Fullness – when you ignore your body and ‘eat with your eyes’ you can reach this uncomfortable fullness of aches and fatigue. This means you’ve eaten beyond what your body needs. Eating to this point puts pressure on your digestive system which often makes you feel unmotivated and uncomfortable.
Intuitive eating is not a diet
Intuitive eating was founded on the principle of ditching diets and listening to your body. Instead of researching what the internet thinks your body needs, intuitive eating listens to the messages your body sends, telling you exactly what to do. It is a lifestyle as opposed to a diet and aims to avoid restrictions and open food possibilities to allow diverse and guilt-free nutrition.
Instead of following a diet that will help you lose weight by avoiding or rationing certain foods, intuitive eating can help you achieve nourish & while enjoying your favourite foods.
Intuitive eating is not for everyone
Intuitive eating is not for everyone. It relies on trust between the body and the choices we make. It is therefore not suitable for those who are recovering from an eating disorder to do alone. After recovery it is a great method of maintaining a healthy weight but not the best way of getting there. It’s so important to deal with an eating disorder head on, before trying to alter the diet, something a dietitian can help with. A dietitian can even help you recover from an eating disorder with intuitive eating, but it is something that shouldn’t go unsupervised.
An eating disorder may not always be obvious, even to the person who suffers it. For example, emotional eating, eating food as a coping mechanism in response to strong emotions, is less obvious than the sudden gain or loss of weight. I’d like to list some eating disorders or negative relationships with food that are extremely important to dissolve with a dietitian rather than considering intuitive eating alone:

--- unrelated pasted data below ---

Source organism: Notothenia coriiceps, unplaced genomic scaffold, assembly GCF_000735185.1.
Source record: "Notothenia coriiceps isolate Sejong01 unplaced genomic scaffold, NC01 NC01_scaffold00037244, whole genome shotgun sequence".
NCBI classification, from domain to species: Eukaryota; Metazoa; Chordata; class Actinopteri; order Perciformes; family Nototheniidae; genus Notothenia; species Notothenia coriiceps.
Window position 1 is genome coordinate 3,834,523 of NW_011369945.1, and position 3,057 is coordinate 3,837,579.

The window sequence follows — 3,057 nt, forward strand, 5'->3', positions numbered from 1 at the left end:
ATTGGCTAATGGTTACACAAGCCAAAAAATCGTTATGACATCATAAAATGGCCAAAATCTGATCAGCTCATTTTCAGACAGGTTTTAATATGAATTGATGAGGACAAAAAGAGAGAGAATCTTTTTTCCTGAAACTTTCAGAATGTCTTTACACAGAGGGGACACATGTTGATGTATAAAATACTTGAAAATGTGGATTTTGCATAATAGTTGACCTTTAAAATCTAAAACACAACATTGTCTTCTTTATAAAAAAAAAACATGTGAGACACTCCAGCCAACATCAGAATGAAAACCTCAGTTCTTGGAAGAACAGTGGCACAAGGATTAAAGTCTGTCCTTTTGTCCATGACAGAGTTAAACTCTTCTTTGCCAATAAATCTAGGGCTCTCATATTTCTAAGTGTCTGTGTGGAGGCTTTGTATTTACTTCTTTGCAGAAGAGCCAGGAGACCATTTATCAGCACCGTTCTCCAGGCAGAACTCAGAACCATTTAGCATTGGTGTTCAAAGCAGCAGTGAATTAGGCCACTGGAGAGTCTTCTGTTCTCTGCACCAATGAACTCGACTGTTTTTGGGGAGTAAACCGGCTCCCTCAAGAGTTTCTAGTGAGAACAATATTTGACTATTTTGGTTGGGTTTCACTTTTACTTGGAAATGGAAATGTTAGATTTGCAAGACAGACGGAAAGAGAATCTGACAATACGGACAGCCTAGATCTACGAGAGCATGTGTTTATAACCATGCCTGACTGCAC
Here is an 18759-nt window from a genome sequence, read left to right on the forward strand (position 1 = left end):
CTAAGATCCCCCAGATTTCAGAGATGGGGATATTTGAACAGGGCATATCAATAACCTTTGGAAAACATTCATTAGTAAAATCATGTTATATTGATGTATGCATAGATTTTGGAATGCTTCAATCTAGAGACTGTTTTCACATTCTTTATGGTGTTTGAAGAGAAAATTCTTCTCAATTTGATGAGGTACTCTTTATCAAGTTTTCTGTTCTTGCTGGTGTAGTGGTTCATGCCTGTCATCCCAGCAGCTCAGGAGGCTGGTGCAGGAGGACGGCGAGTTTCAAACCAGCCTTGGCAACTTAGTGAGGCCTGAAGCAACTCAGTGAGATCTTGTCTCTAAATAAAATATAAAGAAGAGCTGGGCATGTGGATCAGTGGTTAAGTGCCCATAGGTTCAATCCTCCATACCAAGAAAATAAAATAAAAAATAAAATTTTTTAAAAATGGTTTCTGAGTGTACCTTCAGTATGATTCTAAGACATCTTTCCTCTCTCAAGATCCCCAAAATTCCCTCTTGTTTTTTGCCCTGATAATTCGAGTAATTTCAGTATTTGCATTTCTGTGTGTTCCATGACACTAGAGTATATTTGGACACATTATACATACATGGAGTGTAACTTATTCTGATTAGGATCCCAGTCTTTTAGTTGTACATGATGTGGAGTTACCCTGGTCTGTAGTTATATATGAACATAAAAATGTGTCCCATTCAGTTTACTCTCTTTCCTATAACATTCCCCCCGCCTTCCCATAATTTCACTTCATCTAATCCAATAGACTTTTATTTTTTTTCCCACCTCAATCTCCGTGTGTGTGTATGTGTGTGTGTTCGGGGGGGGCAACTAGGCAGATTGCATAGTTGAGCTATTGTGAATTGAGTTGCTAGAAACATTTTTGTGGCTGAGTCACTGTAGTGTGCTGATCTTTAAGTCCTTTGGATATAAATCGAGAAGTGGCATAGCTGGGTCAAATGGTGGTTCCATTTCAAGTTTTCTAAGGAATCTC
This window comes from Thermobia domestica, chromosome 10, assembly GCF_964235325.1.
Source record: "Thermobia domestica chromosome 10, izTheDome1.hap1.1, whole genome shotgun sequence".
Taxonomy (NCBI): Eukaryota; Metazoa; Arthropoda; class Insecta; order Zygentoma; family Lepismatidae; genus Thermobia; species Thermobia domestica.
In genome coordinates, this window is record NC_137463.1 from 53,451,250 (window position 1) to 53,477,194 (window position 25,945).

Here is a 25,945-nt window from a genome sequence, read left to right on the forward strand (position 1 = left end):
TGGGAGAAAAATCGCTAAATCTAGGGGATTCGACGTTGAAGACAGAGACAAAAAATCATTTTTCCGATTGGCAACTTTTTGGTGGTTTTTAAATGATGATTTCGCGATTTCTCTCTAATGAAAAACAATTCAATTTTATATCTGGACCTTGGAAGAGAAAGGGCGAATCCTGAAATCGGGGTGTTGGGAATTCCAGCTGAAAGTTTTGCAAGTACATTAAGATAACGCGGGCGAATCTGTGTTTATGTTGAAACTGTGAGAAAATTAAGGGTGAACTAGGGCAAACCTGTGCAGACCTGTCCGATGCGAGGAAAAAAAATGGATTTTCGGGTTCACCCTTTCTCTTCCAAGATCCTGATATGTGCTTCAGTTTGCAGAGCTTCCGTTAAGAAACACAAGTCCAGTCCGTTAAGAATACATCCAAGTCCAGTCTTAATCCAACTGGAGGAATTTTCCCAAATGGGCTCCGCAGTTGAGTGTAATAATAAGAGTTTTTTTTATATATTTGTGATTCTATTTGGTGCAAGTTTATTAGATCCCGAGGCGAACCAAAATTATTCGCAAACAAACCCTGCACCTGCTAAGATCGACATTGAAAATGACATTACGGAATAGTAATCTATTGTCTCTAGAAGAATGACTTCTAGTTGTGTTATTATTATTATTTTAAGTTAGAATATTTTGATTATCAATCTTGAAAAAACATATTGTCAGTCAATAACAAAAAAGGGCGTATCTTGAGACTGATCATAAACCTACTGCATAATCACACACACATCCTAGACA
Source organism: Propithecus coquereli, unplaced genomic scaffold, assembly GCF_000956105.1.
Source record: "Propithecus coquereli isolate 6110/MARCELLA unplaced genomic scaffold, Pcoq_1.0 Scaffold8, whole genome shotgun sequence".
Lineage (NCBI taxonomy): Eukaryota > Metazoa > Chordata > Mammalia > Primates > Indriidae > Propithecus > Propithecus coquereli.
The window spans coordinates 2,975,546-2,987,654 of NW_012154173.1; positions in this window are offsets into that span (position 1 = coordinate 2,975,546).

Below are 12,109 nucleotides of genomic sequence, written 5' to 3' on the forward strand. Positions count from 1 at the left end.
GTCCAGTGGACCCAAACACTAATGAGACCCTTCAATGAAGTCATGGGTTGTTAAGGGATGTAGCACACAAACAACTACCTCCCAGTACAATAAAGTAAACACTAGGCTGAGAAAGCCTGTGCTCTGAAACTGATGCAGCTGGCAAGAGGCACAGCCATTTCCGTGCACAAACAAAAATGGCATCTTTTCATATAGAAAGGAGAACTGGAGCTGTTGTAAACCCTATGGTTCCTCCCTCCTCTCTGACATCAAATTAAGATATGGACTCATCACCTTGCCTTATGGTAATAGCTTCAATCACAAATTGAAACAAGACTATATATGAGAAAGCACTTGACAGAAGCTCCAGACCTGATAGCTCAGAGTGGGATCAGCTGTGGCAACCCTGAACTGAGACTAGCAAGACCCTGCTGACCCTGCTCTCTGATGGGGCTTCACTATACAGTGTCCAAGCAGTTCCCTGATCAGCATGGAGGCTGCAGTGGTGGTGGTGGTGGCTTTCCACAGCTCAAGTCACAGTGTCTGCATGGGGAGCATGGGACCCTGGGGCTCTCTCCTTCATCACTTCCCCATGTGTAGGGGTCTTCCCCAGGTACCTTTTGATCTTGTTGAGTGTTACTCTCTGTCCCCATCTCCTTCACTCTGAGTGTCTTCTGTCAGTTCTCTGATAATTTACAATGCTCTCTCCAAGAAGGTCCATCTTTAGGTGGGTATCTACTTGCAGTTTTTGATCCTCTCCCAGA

• Binge eating disorder
• Emotional eating
• Avoidant/restrictive food intake disorder
• Purging disorder
• Night eating disorder
Long-term benefits of intuitive eating
An intuitive eater can create a positive relationship with their body and food and reap long-term health benefits. Studies have shown intuitive eating to have a diverse, positive effect on the body. Here is a summary of what intuitive eating could improve:
• Improved self-esteem
• Improved body confidence and body image
• Lower occurrence of emotional eating and other disordered eating
• Lower occurrence of depression and anxiety
• Improved cholesterol levels (HDL)
• Increased energy levels
• Decreased stress over eating which can benefit your digestive system
Overall, there are enough physiological and physical health benefits to brand intuitive eating as a positive lifestyle change. It works solely on an individual basis which can bring power to your nutrition. If you would like to eat intuitively, speaking to a dietitian is the best way to guide your eating habits.